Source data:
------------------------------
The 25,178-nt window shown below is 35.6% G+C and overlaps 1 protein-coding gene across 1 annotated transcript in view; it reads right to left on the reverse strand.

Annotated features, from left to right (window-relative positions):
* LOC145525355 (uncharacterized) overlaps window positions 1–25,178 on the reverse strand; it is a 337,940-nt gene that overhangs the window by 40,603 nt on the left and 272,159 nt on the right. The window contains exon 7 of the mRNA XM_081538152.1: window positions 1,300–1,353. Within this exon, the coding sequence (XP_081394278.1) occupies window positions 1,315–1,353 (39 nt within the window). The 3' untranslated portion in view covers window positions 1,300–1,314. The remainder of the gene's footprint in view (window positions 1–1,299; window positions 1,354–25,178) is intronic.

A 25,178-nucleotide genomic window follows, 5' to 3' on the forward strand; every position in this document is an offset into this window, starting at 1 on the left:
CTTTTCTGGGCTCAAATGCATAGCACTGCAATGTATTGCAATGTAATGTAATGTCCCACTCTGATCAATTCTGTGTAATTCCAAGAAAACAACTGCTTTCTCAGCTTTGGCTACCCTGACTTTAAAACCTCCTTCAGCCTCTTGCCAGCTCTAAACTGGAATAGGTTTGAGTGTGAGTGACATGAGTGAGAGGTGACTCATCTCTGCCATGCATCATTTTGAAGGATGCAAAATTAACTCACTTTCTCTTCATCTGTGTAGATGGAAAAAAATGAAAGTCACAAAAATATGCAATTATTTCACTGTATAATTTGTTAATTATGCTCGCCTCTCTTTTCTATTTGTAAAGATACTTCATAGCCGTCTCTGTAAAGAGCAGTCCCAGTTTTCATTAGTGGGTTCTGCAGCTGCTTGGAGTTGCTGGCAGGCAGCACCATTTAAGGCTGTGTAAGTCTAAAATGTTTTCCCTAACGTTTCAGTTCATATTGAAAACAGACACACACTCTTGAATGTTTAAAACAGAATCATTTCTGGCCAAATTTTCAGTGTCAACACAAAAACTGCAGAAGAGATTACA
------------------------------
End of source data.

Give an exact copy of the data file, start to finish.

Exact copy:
The 25,178-nt window shown below is 35.6% G+C and overlaps 1 protein-coding gene across 1 annotated transcript in view; it reads right to left on the reverse strand.

Annotated features, from left to right (window-relative positions):
* LOC145525355 (uncharacterized) overlaps window positions 1–25,178 on the reverse strand; it is a 337,940-nt gene that overhangs the window by 40,603 nt on the left and 272,159 nt on the right. The window contains exon 7 of the mRNA XM_081538152.1: window positions 1,300–1,353. Within this exon, the coding sequence (XP_081394278.1) occupies window positions 1,315–1,353 (39 nt within the window). The 3' untranslated portion in view covers window positions 1,300–1,314. The remainder of the gene's footprint in view (window positions 1–1,299; window positions 1,354–25,178) is intronic.

A 25,178-nucleotide genomic window follows, 5' to 3' on the forward strand; every position in this document is an offset into this window, starting at 1 on the left:
CTTTTCTGGGCTCAAATGCATAGCACTGCAATGTATTGCAATGTAATGTAATGTCCCACTCTGATCAATTCTGTGTAATTCCAAGAAAACAACTGCTTTCTCAGCTTTGGCTACCCTGACTTTAAAACCTCCTTCAGCCTCTTGCCAGCTCTAAACTGGAATAGGTTTGAGTGTGAGTGACATGAGTGAGAGGTGACTCATCTCTGCCATGCATCATTTTGAAGGATGCAAAATTAACTCACTTTCTCTTCATCTGTGTAGATGGAAAAAAATGAAAGTCACAAAAATATGCAATTATTTCACTGTATAATTTGTTAATTATGCTCGCCTCTCTTTTCTATTTGTAAAGATACTTCATAGCCGTCTCTGTAAAGAGCAGTCCCAGTTTTCATTAGTGGGTTCTGCAGCTGCTTGGAGTTGCTGGCAGGCAGCACCATTTAAGGCTGTGTAAGTCTAAAATGTTTTCCCTAACGTTTCAGTTCATATTGAAAACAGACACACACTCTTGAATGTTTAAAACAGAATCATTTCTGGCCAAATTTTCAGTGTCAACACAAAAACTGCAGAAGAGATTACA